GU: Yeah, it has. What does this look like then for dealers on the other side coming out and looking towards that rebound?
RZ: So again, we have to look at history. There’s going to be a large spike in the demand immediately coming out of this. The first month, you’ll likely see a big rebound. We saw it in 1991, 2001, and 2009. Then we’ll probably level back off and see a climb that’ll track pretty close to the stock market until we reach a sustainable level again. That could be 17 million vehicles and honestly, it could be more. One of the lasting effects of this could be a decrease in the use of public transportation and shared vehicles. Does that lead to increased personal vehicle ownership? Possibly. But going back to the spike as the economy opens back up, dealers need to take advantage of it in that month. Because how they perform then will set them up for success going forward.
GU: Yeah, it definitely will. Do you have any tips or advice on how to do that? How does a dealer tactically go out and make sure they’re set up for success?
RZ: First and foremost, we’re in a different kind of position here where that spike will probably be compounded by the fact that we’ve been told to stay at home. Things are definitely looking different in our layout in America. Every dealership and market is different. Demand certainly won’t be evenly distributed across the country, across states or even across towns, for that matter. It’s not going to be an even-playing field. Some dealers will just be in a better position due to geography. Knowing that, every dealer needs to carefully analyze their market and possibly redefine their market. And that’s in an effort to put themselves in a position to capitalize on a spike in demand. Many will need to pick new areas to advertise aggressively. Many may need to get better understanding of the possibility of shipping and delivery. And learn to do it in the most efficient and cost-effective way possible. It’s definitely a time to figure out what your market is and what the market needs are and then go supply.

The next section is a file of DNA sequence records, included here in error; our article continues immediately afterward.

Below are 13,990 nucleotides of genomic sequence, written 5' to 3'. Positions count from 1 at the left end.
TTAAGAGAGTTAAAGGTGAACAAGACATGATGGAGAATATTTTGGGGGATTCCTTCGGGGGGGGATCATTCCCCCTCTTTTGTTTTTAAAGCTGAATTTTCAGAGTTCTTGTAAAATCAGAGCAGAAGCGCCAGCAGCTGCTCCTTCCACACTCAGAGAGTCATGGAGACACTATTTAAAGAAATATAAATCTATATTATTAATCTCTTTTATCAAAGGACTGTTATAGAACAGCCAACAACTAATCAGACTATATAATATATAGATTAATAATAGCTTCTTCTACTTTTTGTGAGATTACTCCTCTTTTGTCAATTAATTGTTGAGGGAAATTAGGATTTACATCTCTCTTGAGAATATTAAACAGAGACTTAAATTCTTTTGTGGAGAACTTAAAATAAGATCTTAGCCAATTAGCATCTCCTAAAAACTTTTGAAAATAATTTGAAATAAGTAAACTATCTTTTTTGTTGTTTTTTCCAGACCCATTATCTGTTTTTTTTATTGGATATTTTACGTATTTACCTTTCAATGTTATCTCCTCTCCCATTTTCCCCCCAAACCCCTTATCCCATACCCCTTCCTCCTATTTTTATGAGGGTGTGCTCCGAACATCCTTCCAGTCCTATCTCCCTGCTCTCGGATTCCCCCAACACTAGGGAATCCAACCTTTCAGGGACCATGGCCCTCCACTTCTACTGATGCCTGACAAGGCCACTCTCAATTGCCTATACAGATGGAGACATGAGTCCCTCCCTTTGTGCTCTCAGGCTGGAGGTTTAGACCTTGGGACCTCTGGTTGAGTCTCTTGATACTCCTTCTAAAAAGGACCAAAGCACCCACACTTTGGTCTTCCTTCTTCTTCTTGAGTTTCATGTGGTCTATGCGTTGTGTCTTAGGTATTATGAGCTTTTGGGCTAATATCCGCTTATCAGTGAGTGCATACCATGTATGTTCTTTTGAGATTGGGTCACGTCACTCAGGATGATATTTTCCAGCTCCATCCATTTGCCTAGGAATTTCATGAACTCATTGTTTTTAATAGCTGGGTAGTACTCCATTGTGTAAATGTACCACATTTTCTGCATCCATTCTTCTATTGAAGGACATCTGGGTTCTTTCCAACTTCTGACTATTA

GU: Very good points. Ryan, I definitely appreciate you taking some time to hop on and talk about this and hopefully it will be a speedy recovery. While we’re here and have the audience, is there anything else that you want to touch on or anything else you want to share?
RZ: I think the last thing to emphasize is I really encourage dealers to put a plan together now. Keep a very close pulse on when demand is returning. Once it goes, it’ll peak quickly and there won’t be time to react without missing a lot of opportunity. After that first spike could be a grind, so take advantage of the opportunity today and make sure you don’t miss out.
GU: Great. Well, Ryan, thank you again for hopping on, I really do appreciate it.
RZ: Thanks Greg, appreciate it.
GU: Absolutely. This has been Connected. Stay safe, and we’ll see you the next episode.
Continue to tune in often to see new episodes on best practices and tips for navigating the automotive industry during this unprecedented time.